COUNTS STUDIO

Ft. Collins Streetscape & Urban Corridor

Linear Park/ Multi-modal Transportation/ Streetscape Ft. Collins, Colorado National Competition Finalist  The engine of the design is a modular kit-of-parts inspired by the mechanics of the famous 1980’s video game Tetris created by Alexey Pajitnov and Vladimir Pokhilko. A module of 40’ is employed throughout the design to maintain spatial and visual rhythm while the borrowed “Tetris” mechanics allow for an infinite range of design possibilities. This sliding orthogonal geometry embeds the scheme with an inherent level of flexibility and references cardinal organization structure or “sectioning” of the American west created by the Land Ordinance of 1785. The design which incorporates 17 large existing canopy trees aims to capitalize on the close proximity to Colorado State University, the downtown core, and location within the Mason Street transportation spine. The design proposes that bike lanes are separated from vehicular traffic and located alongside expanded pedestrian sidewalks. This urban design move is predicated on the fact that the average person walks at 3.1 mph and bikes 10 mph (a difference of 6.9 mph) while cars weighing two tons of glass and steel are moving at 25mph (a difference of 15 mph). This conclusion suggests that bike lanes and pedestrians could be a safer, friendlier, and more natural pair when possible. This heightened concentration of movement and activity integrated into its urban context is also intended to draw people to the site and help establish a critical mass of citizens that will activate future economic development. Micro plazas occur within this matrix creating opportunities for spill-out space for adjacent building program such as café seating, impromptu and organized outdoor performances as well as contemporary spaces for temporary program such as farmers’ markets, art fairs, food trucks, semi-permanent cafes, and for seasonal events. An original mosaic of sustainable black and white granite inspired by Native American fabric design gives this exciting new urban place a distinctive visual identity and sense of place. This composition of stone is further refined by stretching the patchwork to create liner strips in perspective that compliments the grain of movement. These dramatic stone strips coupled with the 16’ long linear benches are indented to reference the millions of 16’ long steel segments needed to build the railroad that helped create Ft. Collins during the Railroad Era. The net effect emphasizes the linear character of the site, encourages proper multimodal circulation, and creates a dynamic large-scale visual rhythm understood at a range of speeds; walking, running, bicycling, hover-boarding, segwaying, bussing, traveling in a car, hot-air- balloon, or passing airplane. Sidewalks and bike lanes are framed by shifting “ecological swaths” of groves of native trees and high-performance bioswales that clean stormwater enhance biodiversity, create natural habitat, and increase the linear feet of ecological edge by over 450%. These aerial hedgerows of native trees (limbed at 6’ to maintain views) are planted with the density one often finds in a healthy forest. This unique urban planting typology is designed to complement the large existing canopy trees and help shape the visual identity of this new urban destination. Though organized around the current existing conditions and constraints of this competition, the intent of the design involves a forward-looking strategy that can anticipate new buildings, temporary and permanent programming, and opportunities sparked by the implementation of the Active Tracks vision.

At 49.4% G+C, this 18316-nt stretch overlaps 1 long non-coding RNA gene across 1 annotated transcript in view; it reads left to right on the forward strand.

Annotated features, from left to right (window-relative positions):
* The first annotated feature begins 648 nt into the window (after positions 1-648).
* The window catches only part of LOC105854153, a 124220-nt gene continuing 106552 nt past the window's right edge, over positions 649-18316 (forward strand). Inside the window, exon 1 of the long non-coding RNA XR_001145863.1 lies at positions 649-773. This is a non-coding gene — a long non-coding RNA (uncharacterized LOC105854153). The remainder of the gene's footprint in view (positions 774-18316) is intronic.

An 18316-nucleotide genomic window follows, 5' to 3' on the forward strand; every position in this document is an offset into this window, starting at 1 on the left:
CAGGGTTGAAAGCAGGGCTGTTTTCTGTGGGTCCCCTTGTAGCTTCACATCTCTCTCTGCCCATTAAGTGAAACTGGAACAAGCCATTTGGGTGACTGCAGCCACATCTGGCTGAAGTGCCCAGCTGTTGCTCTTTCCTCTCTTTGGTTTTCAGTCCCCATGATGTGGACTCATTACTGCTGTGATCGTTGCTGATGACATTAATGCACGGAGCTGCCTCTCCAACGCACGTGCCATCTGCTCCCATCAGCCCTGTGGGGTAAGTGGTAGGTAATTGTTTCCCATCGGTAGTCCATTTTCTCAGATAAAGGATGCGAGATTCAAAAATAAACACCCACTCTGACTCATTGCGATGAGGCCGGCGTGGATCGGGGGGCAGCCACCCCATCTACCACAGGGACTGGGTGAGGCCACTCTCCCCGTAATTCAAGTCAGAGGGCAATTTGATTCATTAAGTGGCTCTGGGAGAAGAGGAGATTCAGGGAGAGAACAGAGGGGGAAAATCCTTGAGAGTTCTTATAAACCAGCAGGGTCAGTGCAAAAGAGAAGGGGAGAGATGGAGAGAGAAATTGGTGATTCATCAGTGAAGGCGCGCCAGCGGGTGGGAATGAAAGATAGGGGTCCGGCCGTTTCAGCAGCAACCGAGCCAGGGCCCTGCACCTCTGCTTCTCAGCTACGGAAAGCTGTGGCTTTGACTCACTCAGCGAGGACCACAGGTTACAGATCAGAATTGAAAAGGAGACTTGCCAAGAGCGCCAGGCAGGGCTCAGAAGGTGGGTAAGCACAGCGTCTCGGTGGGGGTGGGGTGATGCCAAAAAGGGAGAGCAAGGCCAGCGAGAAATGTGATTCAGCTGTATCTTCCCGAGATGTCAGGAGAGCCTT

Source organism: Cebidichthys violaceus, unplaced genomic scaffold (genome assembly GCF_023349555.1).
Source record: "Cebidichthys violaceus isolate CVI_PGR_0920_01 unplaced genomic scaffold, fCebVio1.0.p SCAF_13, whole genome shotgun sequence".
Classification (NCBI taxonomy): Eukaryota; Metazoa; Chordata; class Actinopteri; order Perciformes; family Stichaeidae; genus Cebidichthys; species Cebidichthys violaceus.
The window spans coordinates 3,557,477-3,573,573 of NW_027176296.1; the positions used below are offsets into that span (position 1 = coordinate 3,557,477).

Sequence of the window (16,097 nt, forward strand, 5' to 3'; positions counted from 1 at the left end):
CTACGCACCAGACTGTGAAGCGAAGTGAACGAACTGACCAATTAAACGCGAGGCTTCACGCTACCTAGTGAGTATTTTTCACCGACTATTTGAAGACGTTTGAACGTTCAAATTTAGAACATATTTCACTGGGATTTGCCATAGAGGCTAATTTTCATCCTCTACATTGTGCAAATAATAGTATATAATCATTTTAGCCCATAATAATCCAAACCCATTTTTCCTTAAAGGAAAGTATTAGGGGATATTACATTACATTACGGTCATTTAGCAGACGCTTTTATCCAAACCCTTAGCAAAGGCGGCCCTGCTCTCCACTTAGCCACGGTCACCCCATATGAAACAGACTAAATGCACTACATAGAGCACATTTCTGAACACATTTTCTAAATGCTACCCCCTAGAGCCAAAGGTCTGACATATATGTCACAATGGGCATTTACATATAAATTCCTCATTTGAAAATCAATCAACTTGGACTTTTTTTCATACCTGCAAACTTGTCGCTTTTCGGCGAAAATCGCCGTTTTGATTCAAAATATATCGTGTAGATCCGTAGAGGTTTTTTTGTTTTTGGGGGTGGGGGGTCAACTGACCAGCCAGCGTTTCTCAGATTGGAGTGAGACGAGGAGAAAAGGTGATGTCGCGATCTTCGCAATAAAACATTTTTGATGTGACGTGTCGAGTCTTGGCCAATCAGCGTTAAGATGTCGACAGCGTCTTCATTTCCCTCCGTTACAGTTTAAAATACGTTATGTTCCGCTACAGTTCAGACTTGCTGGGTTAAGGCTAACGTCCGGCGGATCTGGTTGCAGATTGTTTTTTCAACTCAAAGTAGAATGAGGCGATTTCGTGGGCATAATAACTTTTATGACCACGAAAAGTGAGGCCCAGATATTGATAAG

Counts Studio